And I found the remainder of the season inconsistent at best, and depressing-because-the-series’-concept-and-its-critique-of-what-so-called-journalism-has-become deserved SO much better.

    Don’t get me started on the women!

    Those women — talk about time travel. Back to the 1950’s. Or maybe even Seneca Falls, New York, in the 1800’s. No — not there. The women attending the first women’s rights conference knew that they were treated unfairly by society. They did not meekly accept their lot in life. They became suffragettes, helped the underground railway, advocated for birth control, tried to address the real damage alcoholism wreaked on families and even made an inroad or two into higher education and professional careers.

    I don’t know what regressive time period nor what separate but unequal universe Sorkin was channeling when writing his scripts. It certainly does not represent the 21st century professional women — or female journalists — I know and respect. Even those who manifestly could benefit from Codependents Anonymous, intensive self esteem workshops, career mentoring, and the occasional saloon cut and color.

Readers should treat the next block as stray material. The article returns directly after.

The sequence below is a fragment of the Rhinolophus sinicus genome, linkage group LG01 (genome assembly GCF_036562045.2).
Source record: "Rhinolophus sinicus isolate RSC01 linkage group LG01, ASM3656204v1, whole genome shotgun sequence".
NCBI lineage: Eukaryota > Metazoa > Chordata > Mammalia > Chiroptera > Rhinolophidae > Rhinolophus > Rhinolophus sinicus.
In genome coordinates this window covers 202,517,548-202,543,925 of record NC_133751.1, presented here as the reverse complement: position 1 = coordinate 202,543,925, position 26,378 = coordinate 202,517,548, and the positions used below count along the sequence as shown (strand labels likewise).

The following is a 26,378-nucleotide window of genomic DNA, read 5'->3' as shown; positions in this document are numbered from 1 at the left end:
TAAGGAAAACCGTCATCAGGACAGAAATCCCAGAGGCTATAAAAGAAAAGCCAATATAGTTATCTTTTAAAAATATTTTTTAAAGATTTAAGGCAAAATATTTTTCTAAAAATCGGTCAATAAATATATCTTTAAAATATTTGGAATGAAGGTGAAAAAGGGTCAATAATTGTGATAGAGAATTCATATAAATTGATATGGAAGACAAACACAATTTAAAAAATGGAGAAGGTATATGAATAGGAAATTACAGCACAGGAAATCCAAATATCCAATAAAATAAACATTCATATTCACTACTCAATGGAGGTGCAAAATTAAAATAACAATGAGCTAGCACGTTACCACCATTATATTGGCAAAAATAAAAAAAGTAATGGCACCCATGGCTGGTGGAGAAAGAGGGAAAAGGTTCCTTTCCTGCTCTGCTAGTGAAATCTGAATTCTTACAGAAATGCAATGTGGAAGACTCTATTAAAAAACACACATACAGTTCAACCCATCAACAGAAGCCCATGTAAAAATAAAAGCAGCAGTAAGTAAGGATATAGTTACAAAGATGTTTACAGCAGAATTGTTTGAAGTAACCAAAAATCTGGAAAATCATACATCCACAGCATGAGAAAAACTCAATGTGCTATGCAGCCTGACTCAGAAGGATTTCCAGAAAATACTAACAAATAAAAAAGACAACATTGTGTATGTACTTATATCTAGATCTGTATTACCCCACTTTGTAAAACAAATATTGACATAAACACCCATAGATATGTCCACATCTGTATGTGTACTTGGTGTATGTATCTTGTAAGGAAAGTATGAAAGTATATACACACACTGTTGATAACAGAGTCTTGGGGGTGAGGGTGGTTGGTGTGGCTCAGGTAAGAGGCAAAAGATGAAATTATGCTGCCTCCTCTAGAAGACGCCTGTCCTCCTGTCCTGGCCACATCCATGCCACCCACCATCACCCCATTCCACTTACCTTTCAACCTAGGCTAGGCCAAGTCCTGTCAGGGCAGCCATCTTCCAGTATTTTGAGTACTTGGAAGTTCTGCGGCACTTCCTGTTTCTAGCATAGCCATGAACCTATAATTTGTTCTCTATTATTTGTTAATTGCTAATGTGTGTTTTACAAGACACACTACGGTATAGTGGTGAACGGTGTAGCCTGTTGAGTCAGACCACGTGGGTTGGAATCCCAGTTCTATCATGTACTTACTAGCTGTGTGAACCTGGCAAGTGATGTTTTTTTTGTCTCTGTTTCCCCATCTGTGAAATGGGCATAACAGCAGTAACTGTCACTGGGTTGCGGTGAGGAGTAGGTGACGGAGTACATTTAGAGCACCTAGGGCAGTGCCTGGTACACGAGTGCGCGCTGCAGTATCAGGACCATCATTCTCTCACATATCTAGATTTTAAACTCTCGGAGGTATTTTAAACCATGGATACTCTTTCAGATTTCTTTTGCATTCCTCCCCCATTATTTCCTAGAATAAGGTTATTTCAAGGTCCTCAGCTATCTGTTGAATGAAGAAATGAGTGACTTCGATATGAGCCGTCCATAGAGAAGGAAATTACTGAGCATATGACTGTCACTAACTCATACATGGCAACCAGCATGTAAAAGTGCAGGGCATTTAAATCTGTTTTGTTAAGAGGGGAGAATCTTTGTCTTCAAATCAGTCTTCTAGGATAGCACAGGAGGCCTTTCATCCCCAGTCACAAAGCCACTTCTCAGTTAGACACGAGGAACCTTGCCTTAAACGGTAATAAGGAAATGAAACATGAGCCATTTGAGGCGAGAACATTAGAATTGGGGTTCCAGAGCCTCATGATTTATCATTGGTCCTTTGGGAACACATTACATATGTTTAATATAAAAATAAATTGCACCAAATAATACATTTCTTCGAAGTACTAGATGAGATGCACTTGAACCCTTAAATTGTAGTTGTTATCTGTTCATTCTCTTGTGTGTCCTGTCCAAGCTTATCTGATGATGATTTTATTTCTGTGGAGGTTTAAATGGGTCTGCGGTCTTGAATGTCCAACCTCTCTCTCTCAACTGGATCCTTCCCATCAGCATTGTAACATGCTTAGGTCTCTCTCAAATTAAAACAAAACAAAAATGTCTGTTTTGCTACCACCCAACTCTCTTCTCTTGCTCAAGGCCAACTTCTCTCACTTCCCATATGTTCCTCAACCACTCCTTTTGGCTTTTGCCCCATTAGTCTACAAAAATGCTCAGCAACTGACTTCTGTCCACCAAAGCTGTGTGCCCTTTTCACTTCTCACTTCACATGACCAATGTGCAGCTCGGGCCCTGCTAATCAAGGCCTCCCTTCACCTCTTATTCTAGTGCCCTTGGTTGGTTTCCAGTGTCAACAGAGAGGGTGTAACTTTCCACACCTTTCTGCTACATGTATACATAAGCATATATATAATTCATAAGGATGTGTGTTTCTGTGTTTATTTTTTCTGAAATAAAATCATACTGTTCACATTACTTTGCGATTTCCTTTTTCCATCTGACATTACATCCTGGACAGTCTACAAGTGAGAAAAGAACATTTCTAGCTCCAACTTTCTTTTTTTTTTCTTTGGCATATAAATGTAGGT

First the character played by Alison Pill, then the character played by Emily Mortimer, then the way the character played by Thomas S (sp?) — especially how he treated a certain someone. All cringe-worthy. And that’s just the first half of the first season. All in in(un?)credible situations which motivated me to even more earthy vocabulary. Somewhere, someplace even George Carlin and Mort Saul were blushing.

    There was a fair amount of commentary stateside on how Sorkin seemed as incapable of writing realistic women as the Sixth Doctor was at choosing a color-coordinated wardrobe. Here’s a link to one discussion:

    The Newsroom got a lot of flack from IRL journalists, too, for its unrealistic portrayal of how IRL journalist and broadcast news.

    The critical reception for the show was underwhelming. That’s sad, because so many of the cast members are talented actors. But whatever potential the series offered for reevaluating current news shows’ content and delivery — if Sorkin had deftly used a more nuanced and less strident brush — was destroyed by Sorkin’s bludgeoning sledgehammer. The preachy, condescending and contemptuous diatribes emanating from the news anchor/main character would make anyone feel attached and criticized. An attack triggering our primal instinct of fight or flight. And if our civilized veneer succeeds in preventing fisticuffs, at the very least, such diatribes just reinforce the “leftist media elite,” “eggheaded intellectuals,” and “dangerously unwarranted use of fact-based analysis” stereotypes held by the folks Sorkin wants to convince and convert. You have the right to stand on a soapbox in Hyde Park and orate to your heart’s content. Or to stand at a street corner near Times Square proffering tracts to passersby. But nothing guarantees you’ll be heard or read by your intended audience. Especially when it’s delivered with an aura of criticism coming from a pugnacious full-of-himself impatient and judgmental know-it-all.